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TORONTO -- A request for the U.S. government to suspend its review of the Keystone XL pipeline could delay any decision until the next president takes office — potentially leaving the fate of the controversial project in the hands of a more supportive Republican administration.
TransCanada, the company behind the project, said Monday it had asked the State Department to suspend its review of the Canada-to-Texas pipeline, citing uncertainties about the route it would take through Nebraska.
TransCanada officials fear President Barack Obama will reject the project. If the U.S. agrees to the suspension — which is not assured — that would leave the decision in the hands of the next president.
While Democratic candidates, including front-runner Hillary Rodham Clinton, oppose the project, Republican candidates support it.
Some pipeline opponents contend that TransCanada hopes to delay the review process in case a more sympathetic Republican candidate wins the 2016 presidential election.
The State Department review is mandated as part of the application process because the $8 billion pipeline crosses an international border.
State Department spokeswoman Elizabeth Trudeau said Tuesday that the State Department will continue its review of the project while considering TransCanada's request. She noted that the company has not withdrawn its application to build the pipeline.
White House spokesman Josh Earnest said Tuesday that the move to delay the review appeared to be politically motivated.
"There's reason to believe there may be politics at play here," he said at a news briefing. "We believe the decision should be made by the experts who are evaluating this project."
Prior to TransCanada's announcement Monday, Earnest said Obama intended to make a decision on the pipeline sometime before his presidency ends in January 2017.
Clinton and her main challengers for the Democratic presidential nomination are already on record as opposing Keystone. All of the leading Republican presidential candidates support the pipeline.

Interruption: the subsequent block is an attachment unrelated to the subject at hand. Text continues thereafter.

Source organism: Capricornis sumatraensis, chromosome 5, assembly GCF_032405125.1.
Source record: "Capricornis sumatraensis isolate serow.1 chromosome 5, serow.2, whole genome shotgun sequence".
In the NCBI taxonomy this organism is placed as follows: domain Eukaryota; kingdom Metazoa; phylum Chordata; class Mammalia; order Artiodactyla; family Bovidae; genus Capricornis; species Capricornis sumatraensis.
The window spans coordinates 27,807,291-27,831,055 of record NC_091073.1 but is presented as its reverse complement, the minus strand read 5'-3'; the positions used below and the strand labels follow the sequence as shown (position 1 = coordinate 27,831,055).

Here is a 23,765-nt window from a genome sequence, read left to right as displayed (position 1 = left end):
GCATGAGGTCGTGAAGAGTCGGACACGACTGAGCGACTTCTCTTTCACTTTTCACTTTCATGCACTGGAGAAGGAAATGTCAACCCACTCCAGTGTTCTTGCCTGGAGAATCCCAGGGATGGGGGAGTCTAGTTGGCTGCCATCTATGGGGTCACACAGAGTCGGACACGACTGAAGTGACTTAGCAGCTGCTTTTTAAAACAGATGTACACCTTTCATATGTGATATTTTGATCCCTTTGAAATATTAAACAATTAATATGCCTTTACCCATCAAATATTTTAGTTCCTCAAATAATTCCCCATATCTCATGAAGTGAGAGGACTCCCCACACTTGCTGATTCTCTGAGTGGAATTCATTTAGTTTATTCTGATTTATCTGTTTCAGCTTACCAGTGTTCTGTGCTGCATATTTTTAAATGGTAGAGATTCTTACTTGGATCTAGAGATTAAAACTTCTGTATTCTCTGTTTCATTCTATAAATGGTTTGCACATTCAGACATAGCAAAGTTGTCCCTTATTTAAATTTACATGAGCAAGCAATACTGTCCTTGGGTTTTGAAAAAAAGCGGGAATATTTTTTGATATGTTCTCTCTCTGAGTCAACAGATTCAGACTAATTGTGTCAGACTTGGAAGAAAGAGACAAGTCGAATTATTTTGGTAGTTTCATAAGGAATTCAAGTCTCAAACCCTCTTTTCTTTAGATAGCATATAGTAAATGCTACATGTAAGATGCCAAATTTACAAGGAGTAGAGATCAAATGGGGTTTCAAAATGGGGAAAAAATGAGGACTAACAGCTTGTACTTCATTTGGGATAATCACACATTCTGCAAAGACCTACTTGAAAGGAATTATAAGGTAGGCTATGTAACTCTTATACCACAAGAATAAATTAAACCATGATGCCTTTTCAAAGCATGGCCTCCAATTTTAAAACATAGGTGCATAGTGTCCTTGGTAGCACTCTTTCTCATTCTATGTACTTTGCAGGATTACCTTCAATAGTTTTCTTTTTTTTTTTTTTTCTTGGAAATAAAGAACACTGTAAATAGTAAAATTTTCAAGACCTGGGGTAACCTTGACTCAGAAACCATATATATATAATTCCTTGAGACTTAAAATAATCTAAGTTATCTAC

"In defeat, TransCanada is asking for extra time from the referees, and clearly hoping they'll get a new head official after the election. It's time for the current umpire, President Obama, to reject this project once and for all," said environmental activist Bill McKibben, co-founder of the group 350.org.
TransCanada spokesman Mark Cooper said company officials "have been hearing since February the same rumors that a denial or a decision is imminent" from the Obama administration but said the company's focus remains on demonstrating the project is in the interest of the United States.
"Our focus isn't on the political machinations of what this president may or may not do or who may be in office a year from now," Cooper said.
The company said such a suspension would be appropriate while it works to secure approval of its preferred route through the Nebraska in the face of legal challenges. TransCanada said it anticipated it would take seven to 12 months to get route approval from Nebraska authorities.
The 1,179-mile-long pipeline has long been a flashpoint in the U.S. debate over climate change.
Critics oppose the pipeline which would transport oil tapped from the Alberta oil sands, saying it requires huge amounts of energy and water and increases greenhouse gas emissions. They also express concern that pipeline leaks could potentially pollute underground aquifers that are a critical source of water to farmers on the Great Plains.
Pipeline supporters maintain it will create jobs and boost energy independence. They also say pipelines are a safer method of transporting oil than trains, pointing to recent cases of oil train derailments.
Nebraska Gov. Pete Ricketts reiterated his support for Keystone in a statement issued by his spokesman Taylor Gage.
"The governor has been clear ... that it will be the safest pipeline built yet in our state, and that it will bring good-paying jobs and property tax revenue to Nebraska's counties," it said.
Both North Dakota senators, Democrat Heidi Heitkamp and Republican John Hoeven, criticized the Obama administration's long delay in approving the pipeline. Hoeven said it's "clear" that the administration intends to deny the pipeline permit, which he claimed would have "a chilling effect on the willingness of other companies to invest in important energy infrastructure projects in the United States."
TransCanada announced the project in 2008, which has undergone repeated federal and state reviews.
The pipeline would be built from Canada through Montana, South Dakota and Nebraska, where it would connect with existing pipelines to carry more than 800,000 barrels of crude oil a day to refineries along the Texas Gulf Coast.
Delays in approving the pipeline have caused friction between the U.S. and the outgoing Canadian Conservative government of Prime Minister Stephen Harper. Harper was frustrated by Obama's reluctance to approve the pipeline and the issue damaged U.S-Canada relations.
Although incoming Liberal Prime Minister Justin Trudeau, who is sworn in Wednesday, supports Keystone, he argues relations with the U.S. should not hinge on the project.
Canada needs infrastructure in place to export its growing oil sands production. Canada relies on the U.S. for 97 percent of its energy exports. Alberta has the world's third largest oil reserves, with 170 billion barrels of proven reserves. But a sharp decline in the price of oil makes many of the new oil sands projects less viable.
Reuters contributed to this report.